Sandy Ikeda, “Shut Out: How Land-Use Regulations Hurt the Poor”, The Freeman, 2015-02-05.
September 18, 2016
1. Treat all guns as though they are loaded.
2. Never point the muzzle at anything you don’t intend to destroy.
3. Keep your finger off the trigger until your sights are on target and you’re prepared to fire.
4. Always confirm your target, as well as what’s in front, behind, and around it.
September 17, 2016
… the movie is seriously anti-historical in one respect; we are supposed to believe that traditionalist Samurai would disdain the use of firearms. In fact, traditional samurai loved firearms and found them a natural extension of their traditional role as horse archers. Samurai invented rolling volley fire three decades before Gustavus Adolphus, and improved the musket designs they imported from the Portuguese so effectively that for most of the 1600s they were actually making better guns than European armorers could produce.
But, of course, today’s Hollywood left thinks firearms are intrinsically eeeevil (especially firearms in the hands of anyone other than police and soldiers) so the virtuous rebel samurai had to eschew them. Besides being politically correct, this choice thickened the atmosphere of romantic doom around our heroes.
Another minor clanger in the depiction of samurai fighting: We are given scenes of samurai training to fight empty-hand and unarmored using modern martial-arts moves. In fact, in 1877 it is about a generation too early for this. Unarmed combat did not become a separate discipline with its own forms and schools until the very end of the nineteenth century. And when it did, it was based not on samurai disciplines but on peasant fighting methods from Okinawa and elsewhere that were used against samurai (this is why most exotic martial-arts weapons are actually agricultural tools).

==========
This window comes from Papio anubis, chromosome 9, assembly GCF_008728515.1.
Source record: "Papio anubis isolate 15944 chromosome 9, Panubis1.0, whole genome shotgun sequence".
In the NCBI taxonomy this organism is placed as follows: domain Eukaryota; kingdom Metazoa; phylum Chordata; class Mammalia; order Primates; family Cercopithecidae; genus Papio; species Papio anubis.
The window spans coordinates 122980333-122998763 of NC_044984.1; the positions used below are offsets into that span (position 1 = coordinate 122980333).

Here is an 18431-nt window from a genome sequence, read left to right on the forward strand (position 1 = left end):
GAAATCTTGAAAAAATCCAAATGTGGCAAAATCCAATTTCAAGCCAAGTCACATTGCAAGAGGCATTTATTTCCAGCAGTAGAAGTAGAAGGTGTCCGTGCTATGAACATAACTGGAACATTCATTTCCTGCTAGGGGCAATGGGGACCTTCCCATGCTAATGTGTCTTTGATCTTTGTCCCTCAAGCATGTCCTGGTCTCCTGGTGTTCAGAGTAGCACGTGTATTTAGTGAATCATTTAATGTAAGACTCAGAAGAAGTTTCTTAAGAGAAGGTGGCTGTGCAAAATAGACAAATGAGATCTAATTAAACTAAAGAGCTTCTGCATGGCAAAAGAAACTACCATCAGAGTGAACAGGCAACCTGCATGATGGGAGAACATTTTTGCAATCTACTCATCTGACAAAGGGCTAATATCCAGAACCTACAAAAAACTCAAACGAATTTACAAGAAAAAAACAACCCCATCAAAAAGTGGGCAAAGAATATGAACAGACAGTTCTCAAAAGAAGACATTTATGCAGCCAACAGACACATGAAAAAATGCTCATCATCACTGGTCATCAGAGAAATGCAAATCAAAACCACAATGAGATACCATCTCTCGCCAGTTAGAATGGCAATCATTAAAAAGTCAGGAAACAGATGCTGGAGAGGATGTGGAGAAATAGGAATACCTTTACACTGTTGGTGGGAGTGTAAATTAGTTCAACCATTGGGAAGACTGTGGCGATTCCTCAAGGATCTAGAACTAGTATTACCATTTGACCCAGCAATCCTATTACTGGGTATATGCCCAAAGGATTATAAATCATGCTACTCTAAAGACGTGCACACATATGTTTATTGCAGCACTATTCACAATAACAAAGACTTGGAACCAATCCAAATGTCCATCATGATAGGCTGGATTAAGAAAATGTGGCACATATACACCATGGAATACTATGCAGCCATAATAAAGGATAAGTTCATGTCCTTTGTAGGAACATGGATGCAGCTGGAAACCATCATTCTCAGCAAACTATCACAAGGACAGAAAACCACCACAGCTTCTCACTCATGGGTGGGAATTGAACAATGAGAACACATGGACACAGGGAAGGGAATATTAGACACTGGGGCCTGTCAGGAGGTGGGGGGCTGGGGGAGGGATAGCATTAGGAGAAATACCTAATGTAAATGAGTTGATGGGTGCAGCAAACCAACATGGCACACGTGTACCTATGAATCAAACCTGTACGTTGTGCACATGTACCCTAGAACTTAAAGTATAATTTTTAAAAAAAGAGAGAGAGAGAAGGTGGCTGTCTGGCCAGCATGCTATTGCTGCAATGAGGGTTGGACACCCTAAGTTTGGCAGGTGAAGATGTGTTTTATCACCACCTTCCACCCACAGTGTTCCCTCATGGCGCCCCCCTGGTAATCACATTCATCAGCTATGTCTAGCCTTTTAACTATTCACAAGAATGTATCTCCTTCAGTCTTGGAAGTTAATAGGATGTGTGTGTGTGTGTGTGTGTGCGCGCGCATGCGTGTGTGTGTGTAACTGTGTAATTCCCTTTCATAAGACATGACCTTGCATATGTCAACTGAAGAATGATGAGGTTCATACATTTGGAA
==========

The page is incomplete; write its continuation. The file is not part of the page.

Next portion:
In 1877, most samurai still would have thought unarmed-combat training a distraction from learning how to use the swords, muskets and bows that were their primary weapons systems. Only after the swords they preferred for close combat were finally banned did this attitude really change. But, hey, most moviegoers are unaware of these subtleties, so there had to be some chop-socky in the script to meet their expectations.
One other rewriting of martial history: we see samurai ceremoniously stabbing fallen opponents to death with a two-hand sword-thrust. In fact, this is not how it was done; real samurai delivered the coup de grace by decapitating their opponents, and then taking the head as a trophy.
No joke. Head-taking was such an important practice that there was a special term in Japanese for the art of properly dressing the hair on a severed head so that the little paper tag showing the deceased’s name and rank would be displayed to best advantage.
While the filmmakers were willing to show samurai killing the wounded, in other important respects they softened and Westernized the behavior of these people somewhat. Algren learned, correctly, that ‘samurai’ derives from a verb meaning “to serve”, but we are misled when the rebel leader speaks of “protecting the people”. In fact, noblesse oblige was not part of the Japanese worldview; samurai served not ‘the people’ but a particular daimyo, and the daimyo served the Emperor in theory and nobody but themselves in normal practice.